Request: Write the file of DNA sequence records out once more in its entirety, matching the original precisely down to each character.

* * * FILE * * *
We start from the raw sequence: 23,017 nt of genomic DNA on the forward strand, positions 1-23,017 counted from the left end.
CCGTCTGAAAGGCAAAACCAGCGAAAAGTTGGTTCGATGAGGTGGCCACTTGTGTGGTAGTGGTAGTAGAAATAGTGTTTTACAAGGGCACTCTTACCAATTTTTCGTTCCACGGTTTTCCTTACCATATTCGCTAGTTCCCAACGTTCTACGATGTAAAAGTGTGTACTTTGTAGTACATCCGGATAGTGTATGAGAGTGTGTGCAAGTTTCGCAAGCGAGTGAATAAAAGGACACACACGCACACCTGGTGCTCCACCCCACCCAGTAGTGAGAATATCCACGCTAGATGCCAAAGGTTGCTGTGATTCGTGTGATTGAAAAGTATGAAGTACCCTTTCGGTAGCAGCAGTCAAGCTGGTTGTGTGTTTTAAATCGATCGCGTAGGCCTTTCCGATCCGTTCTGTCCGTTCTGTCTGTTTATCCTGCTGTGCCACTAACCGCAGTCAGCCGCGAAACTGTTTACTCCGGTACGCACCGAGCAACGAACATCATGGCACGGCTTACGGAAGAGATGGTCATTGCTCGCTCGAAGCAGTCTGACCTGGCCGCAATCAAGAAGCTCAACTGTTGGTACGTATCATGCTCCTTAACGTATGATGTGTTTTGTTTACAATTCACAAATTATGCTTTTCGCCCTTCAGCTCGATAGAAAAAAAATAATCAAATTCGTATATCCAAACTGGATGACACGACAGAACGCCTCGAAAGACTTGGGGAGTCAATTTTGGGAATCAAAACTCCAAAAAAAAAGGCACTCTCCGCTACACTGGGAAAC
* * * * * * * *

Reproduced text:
We start from the raw sequence: 23,017 nt of genomic DNA on the forward strand, positions 1-23,017 counted from the left end.
CCGTCTGAAAGGCAAAACCAGCGAAAAGTTGGTTCGATGAGGTGGCCACTTGTGTGGTAGTGGTAGTAGAAATAGTGTTTTACAAGGGCACTCTTACCAATTTTTCGTTCCACGGTTTTCCTTACCATATTCGCTAGTTCCCAACGTTCTACGATGTAAAAGTGTGTACTTTGTAGTACATCCGGATAGTGTATGAGAGTGTGTGCAAGTTTCGCAAGCGAGTGAATAAAAGGACACACACGCACACCTGGTGCTCCACCCCACCCAGTAGTGAGAATATCCACGCTAGATGCCAAAGGTTGCTGTGATTCGTGTGATTGAAAAGTATGAAGTACCCTTTCGGTAGCAGCAGTCAAGCTGGTTGTGTGTTTTAAATCGATCGCGTAGGCCTTTCCGATCCGTTCTGTCCGTTCTGTCTGTTTATCCTGCTGTGCCACTAACCGCAGTCAGCCGCGAAACTGTTTACTCCGGTACGCACCGAGCAACGAACATCATGGCACGGCTTACGGAAGAGATGGTCATTGCTCGCTCGAAGCAGTCTGACCTGGCCGCAATCAAGAAGCTCAACTGTTGGTACGTATCATGCTCCTTAACGTATGATGTGTTTTGTTTACAATTCACAAATTATGCTTTTCGCCCTTCAGCTCGATAGAAAAAAAATAATCAAATTCGTATATCCAAACTGGATGACACGACAGAACGCCTCGAAAGACTTGGGGAGTCAATTTTGGGAATCAAAACTCCAAAAAAAAAGGCACTCTCCGCTACACTGGGAAAC